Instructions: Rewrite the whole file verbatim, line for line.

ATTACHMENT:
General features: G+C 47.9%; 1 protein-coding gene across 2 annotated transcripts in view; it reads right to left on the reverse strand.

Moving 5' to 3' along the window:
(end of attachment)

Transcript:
General features: G+C 47.9%; 1 protein-coding gene across 2 annotated transcripts in view; it reads right to left on the reverse strand.

Moving 5' to 3' along the window: